2014 was a busy year, and an odd one in terms of subject matter. Usually my stream is full of ants. I am trained as an ant biologist, after all, and these charming social insects typically weigh heavily in my photographs (see 2013, 2012, 2011).

I've been broadening my scope, though. Wandering out of my comfort zone, as far afield as mosquitoes and (gasp!) spiders, not a single of my personal picks from 2014 actually covers my favorite animal. I hope you enjoy these departures.

A 10 minute night exposure in a restored Illinois prairie reveals the signals of several different species of fireflies, each with a unique pattern. Homer Lake, Illinois, USA.

A male firefly signals for females at dusk. Homer Lake, Illinois, USA.

The eclosion of a female yellow fever mosquito, Aedes aegypti. Mosquito larvae and pupae live underwater, but the mature pupal casing spilts on a seam at the air/water boundary, releasing the adult to the atmosphere. Laboratory culture at Rockefeller University.

A female yellow fever mosquito in flight. Laboratory culture at Rockefeller University, New York, USA.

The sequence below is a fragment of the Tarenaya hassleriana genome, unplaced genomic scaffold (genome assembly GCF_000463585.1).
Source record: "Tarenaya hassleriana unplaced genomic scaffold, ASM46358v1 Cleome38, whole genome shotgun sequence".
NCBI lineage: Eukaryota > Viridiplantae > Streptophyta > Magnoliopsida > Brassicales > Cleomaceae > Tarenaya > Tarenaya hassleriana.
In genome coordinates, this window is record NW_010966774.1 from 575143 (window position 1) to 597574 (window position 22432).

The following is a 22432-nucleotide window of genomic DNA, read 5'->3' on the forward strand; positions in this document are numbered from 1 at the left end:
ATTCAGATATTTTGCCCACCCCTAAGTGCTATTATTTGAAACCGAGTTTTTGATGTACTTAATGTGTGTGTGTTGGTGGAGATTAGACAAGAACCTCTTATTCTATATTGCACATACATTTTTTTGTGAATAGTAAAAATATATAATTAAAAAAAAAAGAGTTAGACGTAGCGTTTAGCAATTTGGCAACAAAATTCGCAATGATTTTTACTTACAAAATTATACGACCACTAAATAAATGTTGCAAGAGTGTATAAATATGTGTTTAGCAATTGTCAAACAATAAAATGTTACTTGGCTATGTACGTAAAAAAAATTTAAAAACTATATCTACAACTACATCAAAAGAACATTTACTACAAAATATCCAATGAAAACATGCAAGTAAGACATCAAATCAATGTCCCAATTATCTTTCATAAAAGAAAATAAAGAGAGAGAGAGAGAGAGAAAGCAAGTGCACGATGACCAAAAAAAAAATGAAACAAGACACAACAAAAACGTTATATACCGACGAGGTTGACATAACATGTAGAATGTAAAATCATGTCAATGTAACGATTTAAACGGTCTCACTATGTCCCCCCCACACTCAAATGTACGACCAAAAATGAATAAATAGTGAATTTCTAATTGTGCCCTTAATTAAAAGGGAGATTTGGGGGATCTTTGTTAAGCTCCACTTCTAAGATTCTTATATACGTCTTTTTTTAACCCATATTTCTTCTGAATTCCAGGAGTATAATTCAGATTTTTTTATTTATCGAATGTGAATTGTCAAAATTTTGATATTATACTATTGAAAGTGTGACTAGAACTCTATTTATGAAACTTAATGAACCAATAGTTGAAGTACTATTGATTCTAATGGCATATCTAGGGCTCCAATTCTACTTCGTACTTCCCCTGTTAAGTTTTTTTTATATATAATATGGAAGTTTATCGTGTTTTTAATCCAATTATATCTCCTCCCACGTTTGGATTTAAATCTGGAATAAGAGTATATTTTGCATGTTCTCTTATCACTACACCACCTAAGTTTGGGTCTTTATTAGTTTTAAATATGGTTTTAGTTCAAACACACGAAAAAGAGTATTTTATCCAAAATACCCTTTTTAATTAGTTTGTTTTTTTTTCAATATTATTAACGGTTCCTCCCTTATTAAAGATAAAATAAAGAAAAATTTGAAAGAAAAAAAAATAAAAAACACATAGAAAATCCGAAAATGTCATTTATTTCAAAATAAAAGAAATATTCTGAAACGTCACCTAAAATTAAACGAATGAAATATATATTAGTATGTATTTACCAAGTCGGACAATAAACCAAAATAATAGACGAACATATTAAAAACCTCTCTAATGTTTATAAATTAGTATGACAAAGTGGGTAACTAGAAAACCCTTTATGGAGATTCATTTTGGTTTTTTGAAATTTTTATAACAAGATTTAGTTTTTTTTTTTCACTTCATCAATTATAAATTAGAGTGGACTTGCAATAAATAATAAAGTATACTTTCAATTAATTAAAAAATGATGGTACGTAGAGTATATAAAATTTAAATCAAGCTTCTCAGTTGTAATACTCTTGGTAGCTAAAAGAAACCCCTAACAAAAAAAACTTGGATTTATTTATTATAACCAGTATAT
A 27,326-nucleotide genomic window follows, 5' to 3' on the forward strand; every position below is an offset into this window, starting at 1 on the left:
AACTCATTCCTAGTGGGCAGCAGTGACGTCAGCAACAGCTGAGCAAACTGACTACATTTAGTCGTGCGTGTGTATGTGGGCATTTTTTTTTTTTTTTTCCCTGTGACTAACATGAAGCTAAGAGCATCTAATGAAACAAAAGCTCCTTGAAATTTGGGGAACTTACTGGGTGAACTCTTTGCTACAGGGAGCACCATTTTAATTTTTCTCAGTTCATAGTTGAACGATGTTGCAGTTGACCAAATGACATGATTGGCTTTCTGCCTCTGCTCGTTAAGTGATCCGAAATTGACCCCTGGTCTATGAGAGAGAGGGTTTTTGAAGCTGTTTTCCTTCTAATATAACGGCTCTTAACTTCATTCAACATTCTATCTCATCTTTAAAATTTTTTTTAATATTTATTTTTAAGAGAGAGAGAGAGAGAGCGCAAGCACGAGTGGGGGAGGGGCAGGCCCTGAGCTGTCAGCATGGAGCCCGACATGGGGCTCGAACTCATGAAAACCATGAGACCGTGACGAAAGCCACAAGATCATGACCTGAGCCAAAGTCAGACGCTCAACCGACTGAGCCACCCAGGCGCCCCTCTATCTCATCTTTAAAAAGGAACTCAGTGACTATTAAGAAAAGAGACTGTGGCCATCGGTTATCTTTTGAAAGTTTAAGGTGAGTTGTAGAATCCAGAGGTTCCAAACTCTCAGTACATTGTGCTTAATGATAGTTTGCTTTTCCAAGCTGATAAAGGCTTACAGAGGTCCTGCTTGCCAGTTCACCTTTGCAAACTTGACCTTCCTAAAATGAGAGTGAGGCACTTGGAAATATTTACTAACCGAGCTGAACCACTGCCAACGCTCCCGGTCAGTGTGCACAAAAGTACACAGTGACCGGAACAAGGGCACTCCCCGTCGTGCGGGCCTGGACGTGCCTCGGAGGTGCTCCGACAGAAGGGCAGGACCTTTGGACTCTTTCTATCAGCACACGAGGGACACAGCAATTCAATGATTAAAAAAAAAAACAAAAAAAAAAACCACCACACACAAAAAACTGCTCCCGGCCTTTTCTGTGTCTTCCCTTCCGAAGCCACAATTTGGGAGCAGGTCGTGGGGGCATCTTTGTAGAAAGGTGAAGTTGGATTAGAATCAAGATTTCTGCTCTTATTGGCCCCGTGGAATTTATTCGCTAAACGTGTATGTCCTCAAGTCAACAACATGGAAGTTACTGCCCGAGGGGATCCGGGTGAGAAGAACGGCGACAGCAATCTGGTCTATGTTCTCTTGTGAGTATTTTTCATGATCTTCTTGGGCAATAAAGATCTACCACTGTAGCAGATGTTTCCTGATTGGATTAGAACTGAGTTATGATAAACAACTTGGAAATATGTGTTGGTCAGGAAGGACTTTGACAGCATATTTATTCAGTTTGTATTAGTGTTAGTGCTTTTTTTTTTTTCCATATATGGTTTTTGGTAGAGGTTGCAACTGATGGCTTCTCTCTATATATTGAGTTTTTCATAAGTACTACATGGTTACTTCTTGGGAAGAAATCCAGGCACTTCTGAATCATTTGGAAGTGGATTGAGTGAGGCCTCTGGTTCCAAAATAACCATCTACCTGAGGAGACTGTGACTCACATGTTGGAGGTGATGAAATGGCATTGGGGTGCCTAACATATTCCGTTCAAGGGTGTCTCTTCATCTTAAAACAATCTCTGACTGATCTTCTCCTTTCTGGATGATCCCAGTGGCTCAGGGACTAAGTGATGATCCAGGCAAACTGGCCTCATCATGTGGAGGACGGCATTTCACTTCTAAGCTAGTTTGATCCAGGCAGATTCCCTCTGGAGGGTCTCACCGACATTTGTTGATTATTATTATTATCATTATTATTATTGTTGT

A researcher at Rockefeller University feeds her stock of yellow fever mosquitoes.

A second-instar polyphemus caterpillar (Antheraea polyphemus) feeds on an oak. Urbana, Illinois, USA.

King and Queen subterranean termites (Reticulitermes sp.) with their first eggs in a laboratory colony at the University of Kentucky.

A male Sydney funnel-web spider (Atrax robustus) in threat display. Laboratory animal at James Cook University in Queensland, Australia.

A seven-spotted ladybird beetle, Coccinella septempunctata, perches in an Illinois lawn.

After 17 years underground, a brood III periodical cicada crawls up a twig and sheds her last immature skin to emerge as a winged adult. The white filaments are the old lining to the insect's tracheae, or breathing tubes, which are shed along with the rest of the exoskeleton. Panther Creek State Conservation Area, Illinois, USA.

Silhouetted against the dusk sky, a parasitic wasp (Megischus bicolor) lays her egg in the dead trunk of a redbud tree. Her target is probably wood-boring beetles. Urbana, Illinois, USA.

Bed bugs have an unusual style of mating called traumatic insemination. Males, instead of aiming for the female genital opening, pierce her armor and inject sperm directly into the body cavity. This behavior causes some damage to the females but is thought to help males outcompete each others' sperm. Laboratory culture at the University of Kentucky.

Urban plantings of milkweed, such as this patch of Asclepias sullivantii, provide a replacement food source for habitat lost to Agriculture. Urbana, Illinois, USA.

Face to face with a monarch caterpillar. Laboratory animal at the University of Kentucky.